And it’s also really nice to be able to sit down to a fancy meal outside the house (at home I often eat while they’re asleep) and actually get through it without once having to drop everything and wrestle with the health and hygiene aspects of two kids in an unfamiliar, public restroom.

Being able to sleep when I want, for as long as I want, without interruption. And likewise spending quality time in the bathroom without them kids banging on the door saying rude things like “Mama, sussu done?” and “Mama, big potty coming?”

And the ultimate in luxury: A big, soft double bed, neatly made and turned down by somebody paid and – more importantly – trained to do it, immaculate white sheets, and FOUR soft pillows all to myself! Ahhhhhhh

Yeah, I know – petty and completely selfish. That’s me… and I’m not ashamed of it.

12 Responses to The Selfish Gene

  1. Supriya says:

    Thinking about oneself once in a while does not a selfish person make in my book. And The Book also says that a happy and fulfilled parent is a better parent to have for kids. So there you have it. Endorsement from 2 important books. By the where has your previous blog disappeared?

  2. poupee97 says:

    Supriya – πŸ™‚
    The previous post – I removed it. I felt it didn’t express whatever it was I was trying to express.

  3. andaleebwajid says:

    I’d give my right arm, left leg, left arm, right leg to be in your place…and so what if you’re selfish…we all are…we just don’t like to admit it and hide it under a thick layer of guilt!

  4. poupee97 says:

    Andy: Nice to hear that! A couple of other moms have told me so too. It’s nice to know I’m not the only one! πŸ™‚

  5. doug H says:

    I don’t think there’s anything selfish about it.
    People need to be alone once in a while. It keeps them from getting burnt out and is rejuvenating.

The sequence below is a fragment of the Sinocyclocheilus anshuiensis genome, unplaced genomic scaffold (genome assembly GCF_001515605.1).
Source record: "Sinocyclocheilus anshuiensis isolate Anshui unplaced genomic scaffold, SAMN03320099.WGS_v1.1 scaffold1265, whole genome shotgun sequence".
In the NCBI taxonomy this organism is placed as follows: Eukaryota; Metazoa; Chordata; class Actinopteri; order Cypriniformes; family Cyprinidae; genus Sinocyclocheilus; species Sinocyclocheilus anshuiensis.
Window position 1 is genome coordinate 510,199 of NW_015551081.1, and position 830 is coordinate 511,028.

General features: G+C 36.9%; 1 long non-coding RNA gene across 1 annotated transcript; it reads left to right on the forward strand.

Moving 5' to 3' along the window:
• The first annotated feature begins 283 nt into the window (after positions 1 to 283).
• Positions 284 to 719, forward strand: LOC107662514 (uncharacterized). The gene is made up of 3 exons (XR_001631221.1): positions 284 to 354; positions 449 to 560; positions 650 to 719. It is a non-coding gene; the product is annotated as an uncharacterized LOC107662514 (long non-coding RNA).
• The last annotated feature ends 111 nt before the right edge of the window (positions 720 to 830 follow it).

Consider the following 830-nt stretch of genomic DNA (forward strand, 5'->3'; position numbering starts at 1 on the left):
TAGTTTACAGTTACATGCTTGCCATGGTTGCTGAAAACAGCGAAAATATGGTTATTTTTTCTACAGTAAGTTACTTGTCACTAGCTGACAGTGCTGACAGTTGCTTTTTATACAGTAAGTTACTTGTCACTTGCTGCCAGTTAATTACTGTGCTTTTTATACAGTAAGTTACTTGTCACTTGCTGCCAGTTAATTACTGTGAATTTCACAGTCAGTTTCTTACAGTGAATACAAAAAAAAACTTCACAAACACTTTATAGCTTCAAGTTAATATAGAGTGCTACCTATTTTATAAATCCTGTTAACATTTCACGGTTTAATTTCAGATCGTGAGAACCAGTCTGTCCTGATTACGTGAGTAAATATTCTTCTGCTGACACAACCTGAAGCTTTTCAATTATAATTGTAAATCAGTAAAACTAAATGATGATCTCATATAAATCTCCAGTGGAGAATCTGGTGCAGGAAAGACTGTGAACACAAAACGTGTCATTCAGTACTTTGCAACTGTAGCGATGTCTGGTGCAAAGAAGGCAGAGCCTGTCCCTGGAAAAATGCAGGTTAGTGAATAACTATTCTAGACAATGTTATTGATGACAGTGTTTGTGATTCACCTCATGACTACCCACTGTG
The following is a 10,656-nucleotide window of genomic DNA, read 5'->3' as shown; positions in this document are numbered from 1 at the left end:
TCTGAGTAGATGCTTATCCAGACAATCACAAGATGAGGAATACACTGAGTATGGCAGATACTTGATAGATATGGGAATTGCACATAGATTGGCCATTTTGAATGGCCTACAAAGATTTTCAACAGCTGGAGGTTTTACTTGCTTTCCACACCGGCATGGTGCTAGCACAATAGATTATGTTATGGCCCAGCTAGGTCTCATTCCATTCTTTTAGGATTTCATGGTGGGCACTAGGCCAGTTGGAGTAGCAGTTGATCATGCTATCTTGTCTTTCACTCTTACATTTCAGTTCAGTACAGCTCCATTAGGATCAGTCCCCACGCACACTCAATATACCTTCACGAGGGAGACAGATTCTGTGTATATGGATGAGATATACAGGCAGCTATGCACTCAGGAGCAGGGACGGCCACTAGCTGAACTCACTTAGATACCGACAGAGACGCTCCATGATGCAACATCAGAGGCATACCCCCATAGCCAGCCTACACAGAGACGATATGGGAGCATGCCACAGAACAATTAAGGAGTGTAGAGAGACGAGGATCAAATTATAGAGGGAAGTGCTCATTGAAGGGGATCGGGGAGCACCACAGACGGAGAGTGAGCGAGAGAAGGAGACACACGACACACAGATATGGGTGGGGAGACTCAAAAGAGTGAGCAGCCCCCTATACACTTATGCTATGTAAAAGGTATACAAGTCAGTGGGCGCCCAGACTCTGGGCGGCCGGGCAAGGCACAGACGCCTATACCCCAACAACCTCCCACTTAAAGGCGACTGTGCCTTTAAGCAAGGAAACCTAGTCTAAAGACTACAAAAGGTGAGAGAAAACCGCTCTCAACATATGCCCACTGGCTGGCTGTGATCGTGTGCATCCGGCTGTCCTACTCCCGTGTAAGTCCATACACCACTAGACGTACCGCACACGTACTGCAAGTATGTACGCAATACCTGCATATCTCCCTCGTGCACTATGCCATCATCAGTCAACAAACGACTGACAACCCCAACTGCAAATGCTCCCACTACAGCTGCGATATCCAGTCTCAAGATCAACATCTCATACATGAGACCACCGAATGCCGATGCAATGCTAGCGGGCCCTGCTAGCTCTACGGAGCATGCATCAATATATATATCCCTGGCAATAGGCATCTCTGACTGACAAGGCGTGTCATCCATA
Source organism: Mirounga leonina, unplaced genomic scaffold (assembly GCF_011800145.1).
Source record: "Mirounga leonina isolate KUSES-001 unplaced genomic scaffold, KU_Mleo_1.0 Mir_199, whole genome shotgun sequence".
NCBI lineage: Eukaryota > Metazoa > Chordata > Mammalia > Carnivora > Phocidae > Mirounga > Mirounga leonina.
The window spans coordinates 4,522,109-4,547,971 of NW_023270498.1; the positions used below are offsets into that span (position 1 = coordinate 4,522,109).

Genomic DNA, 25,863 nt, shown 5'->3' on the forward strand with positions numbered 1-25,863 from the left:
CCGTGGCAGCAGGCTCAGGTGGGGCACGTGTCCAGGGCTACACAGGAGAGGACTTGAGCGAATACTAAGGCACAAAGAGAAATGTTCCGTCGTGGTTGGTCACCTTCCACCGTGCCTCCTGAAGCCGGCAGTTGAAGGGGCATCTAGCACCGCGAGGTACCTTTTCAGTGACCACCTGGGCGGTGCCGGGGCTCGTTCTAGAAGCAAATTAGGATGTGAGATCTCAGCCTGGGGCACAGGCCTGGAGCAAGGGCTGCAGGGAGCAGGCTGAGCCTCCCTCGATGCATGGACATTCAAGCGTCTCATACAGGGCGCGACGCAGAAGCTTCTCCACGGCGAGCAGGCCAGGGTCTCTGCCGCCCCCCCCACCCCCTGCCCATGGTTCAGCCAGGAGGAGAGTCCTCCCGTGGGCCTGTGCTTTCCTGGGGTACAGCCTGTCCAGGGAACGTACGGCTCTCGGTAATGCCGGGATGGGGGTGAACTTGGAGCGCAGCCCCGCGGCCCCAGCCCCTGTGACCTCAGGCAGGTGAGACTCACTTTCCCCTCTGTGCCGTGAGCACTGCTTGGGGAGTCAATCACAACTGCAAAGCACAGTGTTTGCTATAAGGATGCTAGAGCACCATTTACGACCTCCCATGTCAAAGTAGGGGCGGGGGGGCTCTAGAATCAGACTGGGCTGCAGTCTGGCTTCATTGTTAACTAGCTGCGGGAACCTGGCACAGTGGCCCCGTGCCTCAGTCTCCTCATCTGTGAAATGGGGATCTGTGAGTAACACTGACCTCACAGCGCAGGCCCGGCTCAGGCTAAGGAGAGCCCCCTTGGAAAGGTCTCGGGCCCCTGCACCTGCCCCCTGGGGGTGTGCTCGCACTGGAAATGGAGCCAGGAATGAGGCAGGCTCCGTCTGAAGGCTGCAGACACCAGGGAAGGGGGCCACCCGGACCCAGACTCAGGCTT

Based on my own childhood experiences, I’d say the same is equally true of getting a break from parenting.
    When Mom and Dad would go off on a ‘second honeymoon’ every so often, they’d call and ask if I missed them.
    I was only 4 or 5, but I remember telling them that, yes, I missed them. I could sense that that’s what they wanted to hear.
    But really, I didn’t. It was a brief respite from constantly being parented, and I enjoyed every second of it.

  6. Sujatha says:

    The last two paragraphs make me really wish i was in your place. My son always seems to choose the moment i step into the bathroom to wake up from his nap and begin crying. As for sleep, i am beginning to forget the meaning of the word.

  7. Lubi :) says:

    You Rock, Girl πŸ˜€

    I give myself this “Selfish” gift every time I am vacationing in India. I leave my daughter with either my Mom or Mom-in-law and go away to a far away city in a far away state for a couple of days… aaahhh!!! the joy of being Selfish again!! πŸ˜€ haa haaaa… enjoy karbo!

  8. poupee97 says:

    Doug: Well, I hope my kids felt the same way! πŸ™‚

    Sujatha: I SO know what you mean. Honestly, a few minutes of peace in the bathroom once in a way, is it too much to ask?

    Lubi: Well, you’re the first person I’ve come across who’s actually done so. Maybe we should start a club! πŸ˜€

  9. poupee97 says:

    Lubi: Oh, and, thanks for all your comments on so many of my recent posts!

  10. doug H says:

    I’ve opened up a second blog site on Multiply.
    As soon as I figure out how to, I’ll send you an invitation. (Otherwise, you’ve got to paste the URL into the address box to get there.)

    The URL, btw, is:

  11. Anuradha says:

    Traveling alone is not selfish, it is ultimate Nirvana.

  12. poupee97 says:

    Anuradha: Maybe aiming for Nirvana is selfish?